In this episode of RIO’s “How To” series, RIO R&D Product Manager Chris Walker explains how to fish sinking leaders. Sinking leaders (or VersiLeaders in the RIO stable) are great additions to a floating line to turn it into an instant, and temporary sink tip. Chris explains the difference between sinking leaders and sinking tips, how to attach the right amount of tippet to a sinking leader, and runs through the RIO portfolio of sink rates and VersiLeader options.
Tying the Water Lure Sally:
Hook: Size 10-16 (Size 12 shown) Ahrex Freshwater 531
Hot spot/Head: Semperfli 12/0 red flat waxed thread
Thread: Semperfli 12/0 black Nano Silk Thread
Body: Yellow Holographic Tinsel
and Semperfli Perfect Quill in medium,
covered in Deer Creek Diamond Fine Resin
Underwing: 2mm yellow fly tying foam, cut with River Road Creations Foam Cutter
Wing: Bleached Nature’s Spirit Select Cow Elk and opal mirage 1/69″ 1733 Lateral Scale
Hackle: Whiting Farms High & Dry Grizzly Dyed Golden Straw
One of the many reasons I’m drawn to fly fishing is that success has to be earned: developing a consistently tight loop, smooth swing, or drag-free drift doesn’t happen overnight. This higher-than-normal barrier to entry is also why I am drawn to hike-in fishing. Living in BC’s lower mainland, you’re likely to experience some variation of combat fishing in virtually any fishery that’s accessible by vehicle and within an hour of Vancouver. For those without jetboats or helicopters, hiking into remote bodies of water is only a sturdy pair of hiking boots and a pack away, and can be an incredibly rewarding fishing experience.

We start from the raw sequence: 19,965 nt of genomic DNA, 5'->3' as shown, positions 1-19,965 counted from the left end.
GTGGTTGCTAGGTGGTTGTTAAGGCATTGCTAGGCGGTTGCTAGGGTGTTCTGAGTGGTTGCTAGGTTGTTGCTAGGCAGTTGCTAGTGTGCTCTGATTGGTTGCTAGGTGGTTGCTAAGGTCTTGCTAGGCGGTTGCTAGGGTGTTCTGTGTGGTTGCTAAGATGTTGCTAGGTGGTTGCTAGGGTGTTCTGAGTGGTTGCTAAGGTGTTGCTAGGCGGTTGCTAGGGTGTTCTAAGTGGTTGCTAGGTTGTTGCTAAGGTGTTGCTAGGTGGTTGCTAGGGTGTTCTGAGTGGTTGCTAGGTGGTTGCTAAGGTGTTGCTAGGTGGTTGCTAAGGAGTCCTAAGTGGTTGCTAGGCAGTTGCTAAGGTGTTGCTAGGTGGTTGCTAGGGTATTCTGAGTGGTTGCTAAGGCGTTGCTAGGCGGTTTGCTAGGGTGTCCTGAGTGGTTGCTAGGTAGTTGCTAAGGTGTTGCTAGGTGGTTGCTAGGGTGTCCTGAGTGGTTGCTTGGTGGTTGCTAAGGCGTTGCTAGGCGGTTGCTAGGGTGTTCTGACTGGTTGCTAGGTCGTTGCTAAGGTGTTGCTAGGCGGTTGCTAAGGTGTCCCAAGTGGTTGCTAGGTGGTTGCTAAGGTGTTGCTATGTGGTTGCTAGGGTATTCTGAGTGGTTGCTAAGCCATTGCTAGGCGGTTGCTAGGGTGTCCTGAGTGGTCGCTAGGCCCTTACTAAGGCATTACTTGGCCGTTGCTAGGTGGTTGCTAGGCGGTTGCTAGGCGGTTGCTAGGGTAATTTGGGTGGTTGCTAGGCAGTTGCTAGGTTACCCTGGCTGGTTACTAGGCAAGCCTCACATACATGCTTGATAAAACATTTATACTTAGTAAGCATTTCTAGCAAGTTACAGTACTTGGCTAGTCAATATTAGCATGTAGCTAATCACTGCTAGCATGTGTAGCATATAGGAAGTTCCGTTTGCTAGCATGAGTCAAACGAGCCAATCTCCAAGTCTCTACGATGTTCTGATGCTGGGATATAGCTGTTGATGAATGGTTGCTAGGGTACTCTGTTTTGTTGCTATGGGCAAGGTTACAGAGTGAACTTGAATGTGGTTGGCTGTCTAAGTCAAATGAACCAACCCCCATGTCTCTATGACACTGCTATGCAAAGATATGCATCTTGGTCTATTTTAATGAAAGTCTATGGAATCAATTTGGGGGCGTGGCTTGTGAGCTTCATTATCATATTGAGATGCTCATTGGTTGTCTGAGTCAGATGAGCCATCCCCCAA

Iceland is, at once, both starkly beautiful and amazingly inviting, with rugged landscapes as far as the eyes can see. Rivers, waterfalls, and lakes abound across the countryside, providing habitat for some of the strongest brown trout in existence.
The Hidden, the latest addition to the Health Collection from InTents Media, explores the land of fire and ice, providing an awe-inspiring look at one of the world’s most interesting places to fish.
Four friends travel to Iceland in search of giant, wild and native brown trout and arctic char. Phil Tuttle, Cortney Boice, Spencer Higa, and Derek Olthuis team up with Kristjan and Gunnar of Fish Partner as they travel around Iceland in an adventure-based fishing film. Winner of the 2017 International Fly Fishing Film Festival’s Film of the Year. Edited and Produced by Phil Tuttle. Filmed by InTents Media (formerly Western Waters Media).
Best Buy: Blue Coolers 50L Ice Vault Cooler
If there’s one thing we’ve seen an influx of the last several years across the outdoors industry, it’s heavily engineered, nearly indestructible coolers. What we haven’t seen is one as affordable as Blue Coolers’ 50L Ice Vault. With all the features and functions of the higher-priced models—roto-molded construction, lockable lids, non-slip feet, insulated walls, just to name a few—at a fraction of the price, Blue Coolers may just be on to something here. The performance alone makes this cooler worth hundreds more than its MSRP, and it’s refreshing to find a high-end cooler that doesn’t cost as much as a car payment.